Saturday, August 18, 2007

Writing Is Easy: Down With Stupid Verbs!

I've decided to create a new regular installment here at Dregs that I like to call "Writing Is Easy." I think someone else has something with that same name somewhere on the internet, but I like it, so I'm going to use it as well.

Each episode of "Writing Is Easy" will provide tips and/or advice on writing. I figure, since I do it professionally, I might be able to share a thing or two with you, the reader, though I will most likely use "Writing Is Easy" as a thinly disguised platform to rant about the degradation of our language.

Take, for example, today's exciting episode: Down With Stupid Verbs!

Lately, as I've read various and sundry "entertainment" style websites in an effort to keep up with newly released motion pictures, I've noticed the insidious creep of the word "pen." As a verb. Where it shouldn't be.

"Pen" has long been used as a verb, but it's only recently begun to bother my somewhat literal mind. For example, two days ago I read the phrase "So-and-So penned the screenplay." Now, the likelihood that So-and-So used an actual pen seems pretty low, so, in the interest of accuracy, it seems to me that the phrase should be "So-and-So keyboarded the screenplay."

See? Doesn't make sense when you look at it that way.

What's wrong with plain ol' "write" and its variations? Why didn't So-and-So "write" the screenplay? Because people think "write" is boring and want to go with something they propose to be fresher and edgier. It is the sad state of our exclamation mark culture, where people no longer want to communicate--they want to outshout the competition.

But I digress.

Another stupid verb? "Google." I don't know why, but it annoys the heck out of me when I hear this used as a verb (and I hear it all the time). "Google" is a proper noun, not a verb. It can also be used as an adjective, which is how I use it: "I did a Google search on 'pomegranate juice,'" for example. I understand I'm kicking against the goads here, and that eventually I will be dragged kicking and screaming into Google-verb acceptability, but I'll fight it as long as I can. I shall not be a Google-verb Pod Person.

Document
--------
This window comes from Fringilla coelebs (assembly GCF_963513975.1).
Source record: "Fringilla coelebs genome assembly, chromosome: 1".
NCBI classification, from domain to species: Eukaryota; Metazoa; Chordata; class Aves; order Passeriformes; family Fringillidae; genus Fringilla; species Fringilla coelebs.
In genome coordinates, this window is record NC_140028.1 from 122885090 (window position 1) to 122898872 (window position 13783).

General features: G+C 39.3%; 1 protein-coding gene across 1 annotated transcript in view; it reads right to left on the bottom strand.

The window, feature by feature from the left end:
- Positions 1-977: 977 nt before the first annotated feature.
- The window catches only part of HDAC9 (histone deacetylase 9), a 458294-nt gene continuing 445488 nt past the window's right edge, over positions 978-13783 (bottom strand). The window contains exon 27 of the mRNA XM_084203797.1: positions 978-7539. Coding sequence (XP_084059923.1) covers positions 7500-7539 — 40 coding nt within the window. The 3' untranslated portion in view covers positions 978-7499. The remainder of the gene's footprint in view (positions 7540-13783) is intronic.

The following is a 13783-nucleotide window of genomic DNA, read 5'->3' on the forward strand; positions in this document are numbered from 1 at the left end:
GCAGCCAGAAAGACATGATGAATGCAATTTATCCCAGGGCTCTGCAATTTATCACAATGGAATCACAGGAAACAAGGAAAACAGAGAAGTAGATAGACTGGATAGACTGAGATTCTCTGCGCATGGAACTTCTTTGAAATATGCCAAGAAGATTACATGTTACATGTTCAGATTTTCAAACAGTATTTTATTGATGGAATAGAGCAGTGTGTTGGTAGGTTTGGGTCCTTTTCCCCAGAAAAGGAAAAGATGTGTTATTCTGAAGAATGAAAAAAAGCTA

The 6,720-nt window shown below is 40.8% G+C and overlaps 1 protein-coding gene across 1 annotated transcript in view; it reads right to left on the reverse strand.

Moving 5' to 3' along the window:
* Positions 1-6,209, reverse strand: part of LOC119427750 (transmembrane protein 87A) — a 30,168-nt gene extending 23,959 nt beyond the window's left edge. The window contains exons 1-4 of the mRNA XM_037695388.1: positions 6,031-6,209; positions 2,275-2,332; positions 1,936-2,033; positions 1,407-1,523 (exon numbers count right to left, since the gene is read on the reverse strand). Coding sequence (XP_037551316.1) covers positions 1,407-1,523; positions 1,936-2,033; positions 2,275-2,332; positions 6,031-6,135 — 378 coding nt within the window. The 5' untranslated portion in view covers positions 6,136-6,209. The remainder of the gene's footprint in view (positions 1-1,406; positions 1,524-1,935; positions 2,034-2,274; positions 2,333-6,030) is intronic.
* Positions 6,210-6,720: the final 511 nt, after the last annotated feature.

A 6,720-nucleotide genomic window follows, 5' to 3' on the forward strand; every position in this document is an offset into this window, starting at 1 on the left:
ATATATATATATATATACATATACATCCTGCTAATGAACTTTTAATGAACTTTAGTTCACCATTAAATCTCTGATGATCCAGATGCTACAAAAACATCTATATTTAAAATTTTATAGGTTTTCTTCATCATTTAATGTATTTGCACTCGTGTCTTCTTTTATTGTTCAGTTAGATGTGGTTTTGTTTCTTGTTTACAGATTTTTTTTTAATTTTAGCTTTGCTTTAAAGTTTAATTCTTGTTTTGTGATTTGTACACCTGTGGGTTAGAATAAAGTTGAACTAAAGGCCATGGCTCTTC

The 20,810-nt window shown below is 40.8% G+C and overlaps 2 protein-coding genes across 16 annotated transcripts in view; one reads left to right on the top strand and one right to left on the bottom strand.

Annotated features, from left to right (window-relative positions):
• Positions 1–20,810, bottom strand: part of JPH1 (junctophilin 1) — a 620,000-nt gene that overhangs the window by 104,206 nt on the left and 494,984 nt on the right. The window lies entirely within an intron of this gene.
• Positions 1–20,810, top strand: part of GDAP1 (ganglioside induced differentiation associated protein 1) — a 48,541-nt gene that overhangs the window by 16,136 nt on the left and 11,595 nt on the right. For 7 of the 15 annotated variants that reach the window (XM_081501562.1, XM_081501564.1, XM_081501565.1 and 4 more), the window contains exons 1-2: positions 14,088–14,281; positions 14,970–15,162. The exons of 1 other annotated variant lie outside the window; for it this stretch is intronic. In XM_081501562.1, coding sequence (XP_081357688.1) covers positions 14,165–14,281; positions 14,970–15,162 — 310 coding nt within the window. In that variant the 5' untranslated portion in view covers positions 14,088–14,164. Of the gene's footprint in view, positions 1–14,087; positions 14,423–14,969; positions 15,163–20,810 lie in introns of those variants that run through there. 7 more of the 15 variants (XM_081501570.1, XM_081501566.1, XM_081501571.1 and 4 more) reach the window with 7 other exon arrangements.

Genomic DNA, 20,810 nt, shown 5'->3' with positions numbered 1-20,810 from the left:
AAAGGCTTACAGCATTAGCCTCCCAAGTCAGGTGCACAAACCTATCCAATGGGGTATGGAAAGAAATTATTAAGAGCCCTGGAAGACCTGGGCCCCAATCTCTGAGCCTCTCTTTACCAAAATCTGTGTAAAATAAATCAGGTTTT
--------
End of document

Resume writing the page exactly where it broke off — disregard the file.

What about you, theoretical reader of my blog? Any verbs-that-aren't-really-verbs that stick in your craw? There's a whole comments section below just a-waitin' for your thoughts.

4 comments:

Micah Choquette said...

Okay, I understand your wanting to keep words in their respective places, but the fact is--you're incorrect. To "google" is an actual, bona-fide transitive verb that has a proper meaning. As does the word "pen". While there is nothing wrong with the alternatives and their variations, might you be merely grasping for a solution for your ill-resolved attempts to embrace modern, hip English verbatim? All of this, is of course, a joke--and you're not without reason--there's a local sports writer who frequents the term "bucketed" in basketball. I hate it. Keep the good stuff coming, Adam! :)

Micah said...

Oh- and I thought I might mention--becoming a Google Pod Person is to be expected, accepted and welcomed. :) Welcome to the dark side, Adam.

Adam said...

Sigh... even Merriam-Webster has turned against me. If we don't have language, we don't have anything.

My complaint is not so much against the creation of new words--I do it all the time, though usually via hyphenation--it's against pointless or lazy word creation. Writers who say a screenplay was "penned" by a "scribe" are trying to be different. It's edginess for the sake of edginess, without any real thought behind it, and at this point, it's now industry-standard in places like Entertainment Weekly or Variety.

I'm reminded of the Calvin & Hobbes strip wherein Calvin announces he's going to start "verbing words" in order to make himself incomprehensible. In his words: "Verbing weirds language." Hobbes then wonders if we can eventually make language an impediment to communication. It's fast approaching, friend.

Just be glad I didn't mention the cringe-inducing "dialogue" as a verb. Again: sigh...

Mark Keefer said...

Your write Adam.

:)

It's not the Penner's Guild of America, it's the Writer's Guild of America. Hollywood ironically abandons their own (clear and useful) nomenclature to have an edge.

Edge, smedge.

Excuse me while I go and Xerox some pages from a book.